Amid pressure, Meta says its rolling out protections for teenage users
ARI SHAPIRO, HOST:
Meta, the parent company of Facebook and Instagram, says it's making those apps safer for kids. This comes after growing pressure from all sides - parents, lawmakers, former employees, you name it. And the company is also fending off lawsuits. NPR tech correspondent Dara Kerr has the details. Hi, Dara.
DARA KERR, BYLINE: Hi, Ari.
SHAPIRO: What is Meta changing about how these apps work?
KERR: So this change is one of the biggest moves Meta has made to try and make Instagram and Facebook safer for kids. The company says that over the next few months, it'll start automatically restricting various types of content on teenagers' accounts. That means posts about suicide, self-harm and eating disorders. And this is for all people under the age of 18. So say you're a teen, and one of your friends posts something about self-harm on Instagram. Meta says its filters will automatically block you from seeing that post. And teens are also not going to be able to search for that type of content. And if they do, Meta says they'll be directed to resources for help.
SHAPIRO: A lot of questions about these announcements. I guess the biggest is, will this actually make things safer for kids online?
KERR: Yeah, it is really hard to solve things like this. On the one hand, it may restrict teens from seeing certain posts. But on the other hand, it could prevent them from knowing when to reach out to a friend in trouble. And today I've heard from a bunch of child safety advocates who think these changes still don't go far enough. There's a lot of toxic content on social media, so teens may still be vulnerable to bullying and seeing posts that aren't being captured by Meta's filters.
SHAPIRO: Does Meta even know who is a teen and who's not?
KERR: Well, you're supposed to put in your birth date when you sign up, but it's pretty easy for kids to lie about their age on Facebook and Instagram. Here's psychologist Jean Twenge.
JEAN TWENGE: Their parents might have no idea just the way it's set up because you don't need parental permission. You just check a box. Check a box saying that you're 13, or, you know, you choose a different birth year, and boom. You're on.
KERR: I talked to a Meta spokeswoman about this, and she acknowledged people can misrepresent their ages on the apps. And she said Meta is investing in age verification tools and technology to try and detect when people lie about their ages.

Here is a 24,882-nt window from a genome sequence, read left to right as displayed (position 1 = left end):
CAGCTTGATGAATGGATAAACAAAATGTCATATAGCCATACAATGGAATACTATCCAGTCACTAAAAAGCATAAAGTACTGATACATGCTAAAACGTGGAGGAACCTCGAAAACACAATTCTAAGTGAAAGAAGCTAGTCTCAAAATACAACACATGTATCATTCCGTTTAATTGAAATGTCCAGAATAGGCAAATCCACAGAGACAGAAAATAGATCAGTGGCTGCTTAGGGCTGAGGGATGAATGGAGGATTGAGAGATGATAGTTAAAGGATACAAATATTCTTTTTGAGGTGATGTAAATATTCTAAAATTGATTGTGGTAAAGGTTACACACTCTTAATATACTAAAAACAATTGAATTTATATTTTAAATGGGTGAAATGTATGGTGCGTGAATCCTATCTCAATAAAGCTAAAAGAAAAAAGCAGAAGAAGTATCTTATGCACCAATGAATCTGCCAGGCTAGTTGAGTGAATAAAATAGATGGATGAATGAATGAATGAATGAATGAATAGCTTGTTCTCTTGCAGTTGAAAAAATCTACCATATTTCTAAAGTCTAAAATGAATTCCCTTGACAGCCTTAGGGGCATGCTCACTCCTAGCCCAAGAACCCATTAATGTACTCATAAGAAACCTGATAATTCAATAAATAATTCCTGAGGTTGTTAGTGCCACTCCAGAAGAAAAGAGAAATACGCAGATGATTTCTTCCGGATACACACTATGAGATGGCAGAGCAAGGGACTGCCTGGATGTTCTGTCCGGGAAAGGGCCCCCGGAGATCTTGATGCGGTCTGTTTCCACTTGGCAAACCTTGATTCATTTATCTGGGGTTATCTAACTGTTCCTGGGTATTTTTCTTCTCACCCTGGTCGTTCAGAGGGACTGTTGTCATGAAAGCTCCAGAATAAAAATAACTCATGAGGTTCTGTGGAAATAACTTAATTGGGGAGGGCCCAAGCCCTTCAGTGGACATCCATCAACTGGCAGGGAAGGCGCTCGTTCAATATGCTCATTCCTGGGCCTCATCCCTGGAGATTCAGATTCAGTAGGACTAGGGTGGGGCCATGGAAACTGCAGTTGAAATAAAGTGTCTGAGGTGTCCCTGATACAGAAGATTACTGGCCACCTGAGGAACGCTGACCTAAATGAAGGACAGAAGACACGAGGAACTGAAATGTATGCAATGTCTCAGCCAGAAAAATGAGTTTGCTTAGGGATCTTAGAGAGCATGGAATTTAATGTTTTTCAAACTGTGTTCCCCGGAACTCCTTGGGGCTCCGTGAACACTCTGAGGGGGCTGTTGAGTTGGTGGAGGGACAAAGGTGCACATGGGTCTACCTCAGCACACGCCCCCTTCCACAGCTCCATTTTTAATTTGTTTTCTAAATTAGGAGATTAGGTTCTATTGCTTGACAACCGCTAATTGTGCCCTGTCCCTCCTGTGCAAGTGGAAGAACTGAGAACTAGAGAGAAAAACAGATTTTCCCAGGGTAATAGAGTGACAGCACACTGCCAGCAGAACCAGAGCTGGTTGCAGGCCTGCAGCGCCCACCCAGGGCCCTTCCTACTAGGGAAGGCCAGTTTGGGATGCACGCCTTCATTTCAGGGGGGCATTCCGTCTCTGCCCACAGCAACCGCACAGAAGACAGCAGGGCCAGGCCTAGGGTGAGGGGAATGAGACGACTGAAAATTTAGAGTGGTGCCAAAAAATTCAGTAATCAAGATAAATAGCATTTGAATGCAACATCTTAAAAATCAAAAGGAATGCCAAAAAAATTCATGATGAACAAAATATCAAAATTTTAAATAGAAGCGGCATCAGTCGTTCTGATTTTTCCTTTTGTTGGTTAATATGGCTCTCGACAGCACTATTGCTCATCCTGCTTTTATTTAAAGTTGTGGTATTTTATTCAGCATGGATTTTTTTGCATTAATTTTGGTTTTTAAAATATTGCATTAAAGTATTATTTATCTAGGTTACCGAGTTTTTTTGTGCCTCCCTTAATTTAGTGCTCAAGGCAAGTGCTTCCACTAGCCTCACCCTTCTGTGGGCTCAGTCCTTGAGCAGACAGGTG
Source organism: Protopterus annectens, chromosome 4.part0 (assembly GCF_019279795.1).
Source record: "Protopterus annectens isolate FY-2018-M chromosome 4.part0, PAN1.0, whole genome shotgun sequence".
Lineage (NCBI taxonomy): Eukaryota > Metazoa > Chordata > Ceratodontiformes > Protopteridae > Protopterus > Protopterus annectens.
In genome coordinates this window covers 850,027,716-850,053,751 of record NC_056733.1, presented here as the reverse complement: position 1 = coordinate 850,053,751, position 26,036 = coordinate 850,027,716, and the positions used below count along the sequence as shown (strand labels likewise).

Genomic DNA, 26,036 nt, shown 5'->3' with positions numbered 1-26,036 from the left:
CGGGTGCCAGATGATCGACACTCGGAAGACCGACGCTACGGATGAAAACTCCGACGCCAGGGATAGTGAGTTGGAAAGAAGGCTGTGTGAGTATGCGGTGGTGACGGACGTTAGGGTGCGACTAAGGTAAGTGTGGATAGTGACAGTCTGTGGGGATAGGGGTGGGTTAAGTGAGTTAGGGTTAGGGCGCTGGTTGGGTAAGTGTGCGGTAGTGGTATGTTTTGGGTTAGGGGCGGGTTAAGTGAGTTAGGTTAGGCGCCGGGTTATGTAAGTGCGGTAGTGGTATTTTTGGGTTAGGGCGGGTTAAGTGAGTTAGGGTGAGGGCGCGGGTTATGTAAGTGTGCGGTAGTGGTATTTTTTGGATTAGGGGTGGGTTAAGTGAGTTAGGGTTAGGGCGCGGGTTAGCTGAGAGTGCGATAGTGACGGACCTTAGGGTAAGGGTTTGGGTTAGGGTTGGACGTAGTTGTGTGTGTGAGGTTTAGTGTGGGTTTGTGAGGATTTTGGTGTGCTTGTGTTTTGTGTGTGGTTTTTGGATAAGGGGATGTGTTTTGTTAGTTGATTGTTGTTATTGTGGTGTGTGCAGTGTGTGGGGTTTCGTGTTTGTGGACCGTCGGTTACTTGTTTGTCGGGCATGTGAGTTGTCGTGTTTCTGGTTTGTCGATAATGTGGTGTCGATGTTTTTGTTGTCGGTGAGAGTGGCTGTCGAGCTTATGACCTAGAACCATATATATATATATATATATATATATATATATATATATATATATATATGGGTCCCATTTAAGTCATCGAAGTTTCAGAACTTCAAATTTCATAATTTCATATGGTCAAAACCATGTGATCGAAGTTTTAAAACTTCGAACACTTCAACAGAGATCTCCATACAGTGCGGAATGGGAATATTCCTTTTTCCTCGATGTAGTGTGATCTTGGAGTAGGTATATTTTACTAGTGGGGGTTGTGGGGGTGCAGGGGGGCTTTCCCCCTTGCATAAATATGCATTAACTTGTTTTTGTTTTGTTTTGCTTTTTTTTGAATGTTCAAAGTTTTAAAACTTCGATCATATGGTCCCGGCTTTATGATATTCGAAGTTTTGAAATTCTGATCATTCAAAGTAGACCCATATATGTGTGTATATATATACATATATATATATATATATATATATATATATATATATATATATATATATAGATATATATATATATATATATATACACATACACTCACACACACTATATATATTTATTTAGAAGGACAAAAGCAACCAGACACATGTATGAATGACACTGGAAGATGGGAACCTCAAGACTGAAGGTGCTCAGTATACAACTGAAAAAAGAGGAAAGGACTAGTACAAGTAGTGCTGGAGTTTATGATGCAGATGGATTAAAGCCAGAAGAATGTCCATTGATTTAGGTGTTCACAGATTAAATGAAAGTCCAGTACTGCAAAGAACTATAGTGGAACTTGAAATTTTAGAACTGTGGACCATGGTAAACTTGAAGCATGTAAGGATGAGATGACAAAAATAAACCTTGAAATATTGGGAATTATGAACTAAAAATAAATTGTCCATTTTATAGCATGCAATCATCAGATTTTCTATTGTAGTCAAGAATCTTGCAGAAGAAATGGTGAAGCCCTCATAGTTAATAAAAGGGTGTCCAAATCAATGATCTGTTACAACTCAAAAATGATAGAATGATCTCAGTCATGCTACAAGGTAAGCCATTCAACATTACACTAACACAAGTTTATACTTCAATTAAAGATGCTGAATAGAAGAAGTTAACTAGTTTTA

SHAPIRO: These apps have been around for years, and Meta has been criticized for these sorts of things almost as long. Why did it take until now for them to put these policies in place?
KERR: Yeah. Well, this year has been a particular doozy for Meta. We'd need a lot more time, Ari, to get into all of it, but it's fair to say Meta has been attacked on all fronts. Parent groups have rallied on Capitol Hill, and this is even an issue that's united conservatives and liberals in Congress. A bipartisan group of senators are pushing to pass legislation called the Kids Online Safety Act, which would hold social media companies accountable for feeding teens toxic content. And also, a new Meta whistleblower came forward with more information about what goes on inside the company.
SHAPIRO: A new whistleblower. But a couple years ago, we heard from another whistleblower that Facebook was aware its products harmed kids, right?
KERR: Yeah, yeah. In 2021, an initial whistleblower came forward. And then this past November, Arturo Bejar, whose job involved protecting Meta's users, went public with new internal documents. Those showed Meta hasn't stopped its algorithms from pushing harmful content to teens. And that's led to a massive lawsuit by 40 states alleging Meta's social media products are addictive, and that has fueled a mental health crisis for teens. So Meta's announcement today, which was in a blog post, may be a way to try and reckon with all of this pressure.
SHAPIRO: Thank you. That's NPR's Dara Kerr. And if you or someone you know is in an emotional crisis, reach out to the National Suicide and Crisis Hotline by dialing 988. Transcript provided by NPR, Copyright NPR.
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